One of my favourite Christmas gifts was one I bought for myself for 10p in the late stock-clearance at my son’s school Christmas Fair – an audio book of Jane Austen’s Pride & Prejudice.
I’ve been listening to it in the car over and over again. And despite Death Comes to Pemberley on TV after Christmas, I still cannot get enough of Elizabeth, Darcy, Mrs Bennett, Lydia, Wickham and all the rest of them.
In addition, as another Christmas gift I received the DVD set of the classic BBC TV series starring Colin Firth as Darcy and Elizabeth Ehle as Elizabeth Bennett.
You’d think that knowing all the story-points and the outcome would dim your enthusiasm for engaging with one novel again and again.
Yet in Pride and Prejudice my appetite is never sated.
On every hearing, there are new glittering gems of psychological insight, discernment and irony to be found.
Was there ever such a bitchy young woman as Miss Bingley? Or such a cringing sycophant as Mr Collins? Can we ever quite fathom the sardonic detachment of Mr Bennett? And was Lady Catherine really pleased with Mr Collins’s obsequiousness? And can we ever truly understand Charlotte’s decision to marry Mr Collins, or determine exactly what Mr Wickham imagined would happen to Lydia and her family once he’d finished with her in London and gone off abroad to seek better chances there – as was his avowed plan when Darcy finally hunted him down? And has any author ever written a better account of a changing heart than Jane Austen’s, in her depiction of Elizabeth reading Mr Darcy’s letter and coming to a new opinion of the respective characters of Mr Wickham and Mr Darcy?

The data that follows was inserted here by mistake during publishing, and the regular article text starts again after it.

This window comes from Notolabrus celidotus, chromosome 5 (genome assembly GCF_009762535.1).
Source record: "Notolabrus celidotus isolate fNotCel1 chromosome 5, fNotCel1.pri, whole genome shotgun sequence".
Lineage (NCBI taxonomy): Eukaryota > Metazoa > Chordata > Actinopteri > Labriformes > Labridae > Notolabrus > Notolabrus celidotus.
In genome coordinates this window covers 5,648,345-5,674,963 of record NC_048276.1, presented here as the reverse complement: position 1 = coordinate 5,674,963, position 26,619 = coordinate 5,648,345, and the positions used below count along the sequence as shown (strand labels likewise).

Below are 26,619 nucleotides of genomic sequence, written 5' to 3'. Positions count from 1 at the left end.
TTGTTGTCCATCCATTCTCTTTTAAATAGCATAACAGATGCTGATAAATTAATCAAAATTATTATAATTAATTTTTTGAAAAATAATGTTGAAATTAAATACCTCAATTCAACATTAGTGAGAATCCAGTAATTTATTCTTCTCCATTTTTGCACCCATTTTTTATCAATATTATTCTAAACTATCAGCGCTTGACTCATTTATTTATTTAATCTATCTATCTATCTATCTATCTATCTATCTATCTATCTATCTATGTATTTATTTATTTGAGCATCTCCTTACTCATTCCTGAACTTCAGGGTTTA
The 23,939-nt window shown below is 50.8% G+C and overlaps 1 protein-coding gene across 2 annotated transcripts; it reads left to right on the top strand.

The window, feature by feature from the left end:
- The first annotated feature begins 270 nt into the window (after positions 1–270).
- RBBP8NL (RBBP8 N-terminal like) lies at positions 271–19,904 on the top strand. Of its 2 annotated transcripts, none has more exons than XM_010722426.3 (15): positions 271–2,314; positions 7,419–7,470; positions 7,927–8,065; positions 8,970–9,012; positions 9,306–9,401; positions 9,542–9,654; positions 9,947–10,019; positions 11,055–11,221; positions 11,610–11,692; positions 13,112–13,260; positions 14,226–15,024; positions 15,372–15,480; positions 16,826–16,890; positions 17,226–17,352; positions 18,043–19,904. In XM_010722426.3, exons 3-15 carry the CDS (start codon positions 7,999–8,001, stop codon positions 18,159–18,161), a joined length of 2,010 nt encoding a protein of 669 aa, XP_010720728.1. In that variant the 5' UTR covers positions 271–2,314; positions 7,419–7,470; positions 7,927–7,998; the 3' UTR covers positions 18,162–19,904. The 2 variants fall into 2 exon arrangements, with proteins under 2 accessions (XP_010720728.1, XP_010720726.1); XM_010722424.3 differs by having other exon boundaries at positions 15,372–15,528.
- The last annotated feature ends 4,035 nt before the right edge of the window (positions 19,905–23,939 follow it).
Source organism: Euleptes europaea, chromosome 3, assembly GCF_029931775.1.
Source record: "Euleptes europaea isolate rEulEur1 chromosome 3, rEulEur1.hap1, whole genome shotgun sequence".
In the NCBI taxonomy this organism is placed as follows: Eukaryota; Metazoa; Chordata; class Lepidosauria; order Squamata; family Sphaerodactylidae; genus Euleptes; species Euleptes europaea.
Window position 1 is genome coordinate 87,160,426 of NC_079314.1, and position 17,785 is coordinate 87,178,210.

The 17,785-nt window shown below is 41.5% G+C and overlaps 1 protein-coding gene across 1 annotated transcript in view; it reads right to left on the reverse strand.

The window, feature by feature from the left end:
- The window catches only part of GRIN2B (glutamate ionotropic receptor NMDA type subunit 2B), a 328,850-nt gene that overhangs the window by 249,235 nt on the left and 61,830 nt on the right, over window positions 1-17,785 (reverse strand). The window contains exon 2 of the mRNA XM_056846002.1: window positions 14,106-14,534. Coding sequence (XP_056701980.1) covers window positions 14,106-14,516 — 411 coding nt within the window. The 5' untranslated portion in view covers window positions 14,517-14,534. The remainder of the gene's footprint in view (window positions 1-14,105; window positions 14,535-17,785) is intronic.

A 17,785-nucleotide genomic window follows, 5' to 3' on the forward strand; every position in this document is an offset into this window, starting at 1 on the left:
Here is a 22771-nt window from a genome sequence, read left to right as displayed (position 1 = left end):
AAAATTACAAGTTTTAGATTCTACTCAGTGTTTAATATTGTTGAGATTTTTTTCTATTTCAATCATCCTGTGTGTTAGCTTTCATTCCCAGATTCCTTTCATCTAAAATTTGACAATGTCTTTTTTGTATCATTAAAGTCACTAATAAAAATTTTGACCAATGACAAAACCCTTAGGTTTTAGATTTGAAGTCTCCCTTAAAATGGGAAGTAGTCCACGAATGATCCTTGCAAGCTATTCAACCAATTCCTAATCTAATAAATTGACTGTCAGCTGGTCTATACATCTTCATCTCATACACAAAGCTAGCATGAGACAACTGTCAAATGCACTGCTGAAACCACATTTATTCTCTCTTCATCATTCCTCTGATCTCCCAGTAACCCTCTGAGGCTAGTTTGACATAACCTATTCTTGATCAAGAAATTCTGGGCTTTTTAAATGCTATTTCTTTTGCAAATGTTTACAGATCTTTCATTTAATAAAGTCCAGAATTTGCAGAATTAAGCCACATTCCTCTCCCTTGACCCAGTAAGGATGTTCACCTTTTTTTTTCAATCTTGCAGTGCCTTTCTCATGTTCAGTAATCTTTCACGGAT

We keen novel readers have many ideas of the best novel ever written. Some may say Cervantes’ Don Quixote, or James Joyce’s Ulysses, or Tolstoy’s War and Peace, or Dostoyevsky’s Crime and Punishment. But I say Jane Austen’s Pride & Prejudice is the most perfect novel ever written because I can never get my fill of her wisdom and insight into human relationships and behaviour and motivation. And there seems no end to the power of this story and these characters and this author’s observations, to set off answering bells in my own life-experience.